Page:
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Australia and New Zealand provide humanitarian aid

Rescue is organised. The first planes carrying emergency aid and communication devices landed on the morning of Thursday, January 20, in the Tonga Islands, cut off from the world five days after a devastating eruption and tsunami.

The small Pacific nation has been isolated since the eruption on January 15 of the Hunga Tonga-Hunga Ha’apai volcano, one of the most powerful in the world for decades, which caused heavy damage and the rupture of the cable of communications linking the country to the global Internet and telephone networks.

Read also Tonga Islands: Satellite images show the extent of the damage after the eruption which killed at least two people on the archipelago

The runway on the main island of Tongatapu was cleared on Wednesday of the five to ten centimeter thick layer of volcanic ash that covered it and made it unusable until now.

“Landed! »exclaimed Australian Minister for International Development and the Pacific, Zed Seselja, welcoming the arrival of a C-17 transporter with on board “essential humanitarian supplies”. “A second C-17 is on the way”he added.

New Zealand has also confirmed the arrival of its military transport aircraft. The plane “carries humanitarian aid and disaster relief materials, including water containers, hygiene kits, temporary shelters, generators and communications equipment”said New Zealand Foreign Minister Nanaia Mahuta.

80% of the population affected by the disaster

Help will also arrive by sea: the ship Adelaide, of the Australian fleet, is about to set sail for Tonga with relief equipment on board. This is “hope and intention” from Canberra that the boat leaves on Friday, an Australian defense official said. He will bring “additional water purification equipment and humanitarian supplies”said Australian Prime Minister Scott Morrison on Wednesday. Two Chinook heavy-lift helicopters were also loaded onto theAdelaide.

Two New Zealand ships Wellington and theAotearoa, carrying drinking water and a desalination unit capable of supplying 70,000 liters per day, left for the archipelago. China has announced the shipment of basic necessities.

About 84,000 people, or more than 80% of the population of the Tonga islands, have been affected by the eruption of the Tonga-Hunga Ha’apai volcano and subsequent tsunami, the United Nations (UN) said on Wednesday. , specifying that evacuations of particularly affected islands were in progress. Among the most urgent humanitarian needs are drinking water and food, in addition to the restoration of telephone and Internet connections, said UN spokesman Stéphane Dujarric.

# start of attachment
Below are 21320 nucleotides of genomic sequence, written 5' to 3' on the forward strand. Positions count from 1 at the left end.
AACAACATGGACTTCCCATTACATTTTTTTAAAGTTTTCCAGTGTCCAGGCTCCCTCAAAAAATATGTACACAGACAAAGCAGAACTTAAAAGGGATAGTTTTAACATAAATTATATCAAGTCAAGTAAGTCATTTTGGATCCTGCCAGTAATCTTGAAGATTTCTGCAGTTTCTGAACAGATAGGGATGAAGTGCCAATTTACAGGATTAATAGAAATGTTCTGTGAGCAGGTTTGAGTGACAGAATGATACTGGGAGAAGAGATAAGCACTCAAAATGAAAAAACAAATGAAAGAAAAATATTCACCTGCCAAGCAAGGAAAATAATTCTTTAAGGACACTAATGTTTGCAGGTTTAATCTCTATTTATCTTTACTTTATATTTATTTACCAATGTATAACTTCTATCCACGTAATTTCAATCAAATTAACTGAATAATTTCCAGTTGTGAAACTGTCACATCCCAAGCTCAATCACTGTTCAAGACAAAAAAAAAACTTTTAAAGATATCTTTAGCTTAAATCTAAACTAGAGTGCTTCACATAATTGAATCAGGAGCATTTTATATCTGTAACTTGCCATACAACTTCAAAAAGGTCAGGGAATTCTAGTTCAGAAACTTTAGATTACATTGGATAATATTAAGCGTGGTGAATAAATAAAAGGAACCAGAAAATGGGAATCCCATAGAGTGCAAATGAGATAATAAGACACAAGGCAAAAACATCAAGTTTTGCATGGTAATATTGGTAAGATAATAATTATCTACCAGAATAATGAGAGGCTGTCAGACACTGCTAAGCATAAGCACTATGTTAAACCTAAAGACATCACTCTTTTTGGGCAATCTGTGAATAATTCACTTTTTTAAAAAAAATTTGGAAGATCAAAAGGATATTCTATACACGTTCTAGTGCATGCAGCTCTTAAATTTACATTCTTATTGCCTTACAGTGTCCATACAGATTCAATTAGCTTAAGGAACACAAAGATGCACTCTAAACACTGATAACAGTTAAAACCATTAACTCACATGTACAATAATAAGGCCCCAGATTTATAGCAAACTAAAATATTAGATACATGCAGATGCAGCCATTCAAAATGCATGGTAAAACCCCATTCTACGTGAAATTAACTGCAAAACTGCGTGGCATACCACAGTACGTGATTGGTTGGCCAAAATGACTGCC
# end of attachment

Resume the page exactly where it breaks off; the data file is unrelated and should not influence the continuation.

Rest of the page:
Three people were killed and others injured when the Tonga-Hunga Ha’apai volcano erupted on January 15, triggering a tsunami that destroyed many homes and caused flooding.

Ash Contaminated Water

The government of Tonga called this disaster a ” unprecedented “stating that waves reaching up to 15 meters in height had destroyed all the dwellings on some islands.

The volcanic eruption, heard as far away as Alaska (United States), more than 9,000 km away, was the largest recorded in decades. A huge mushroom of smoke 30 km high, which dispersed ash, gas and acid rain on the 170 islands that make up the Tongan archipelago.

“Tonga’s water supplies have been severely contaminated by ash and salt water from the tsunami”, explained Katie Greenwood, of the International Federation of Red Cross and Red Crescent Societies. She added that there was “a great risk of diseases, such as cholera and diarrhoea”.

Tonga’s food reserves may not be sufficient. In tears, the President of the National Assembly, Fatafehi ​​Fakafanua, affirmed that “all agriculture is ruined”. “It’s very sad to hear, so in addition to the water we need in Tonga, it looks like we’re going to face a food shortage”he told the Pacific Media Network.

Since planes can land again, many nations have offered to help. Japan has announced the dispatch of two C-130 aircraft. Other countries, including China and France, have also announced their assistance.

Internet out of order for a month

This eruption caused a huge pressure wave that swept across the planet, traveling at a supersonic speed of around 1,231 kilometers per hour, according to New Zealand’s National Institute for Water and Atmospheric Research.

It will take at least four weeks for the Internet connection to be restored by the American cable company SubCom. The latter explained that the cable seems to be cut in two places: a first 37 kilometers offshore and a second near the volcano, which makes repairs difficult. Telephone communications were being restored on Wednesday.

Read also Article reserved for our subscribers The Tonga islands still cut off from the world, three days after the volcanic eruption

The Red Cross reached its team in Tonga by satellite phone on Wednesday for the first time since the disaster. The organization sent an emergency team to the badly affected islands of Mango, Fonoifua and Namuka. The village on Mango Island, where an emergency beacon was triggered earlier this week, was completely destroyed. In several others, only a few houses are still standing.

The World with AFP

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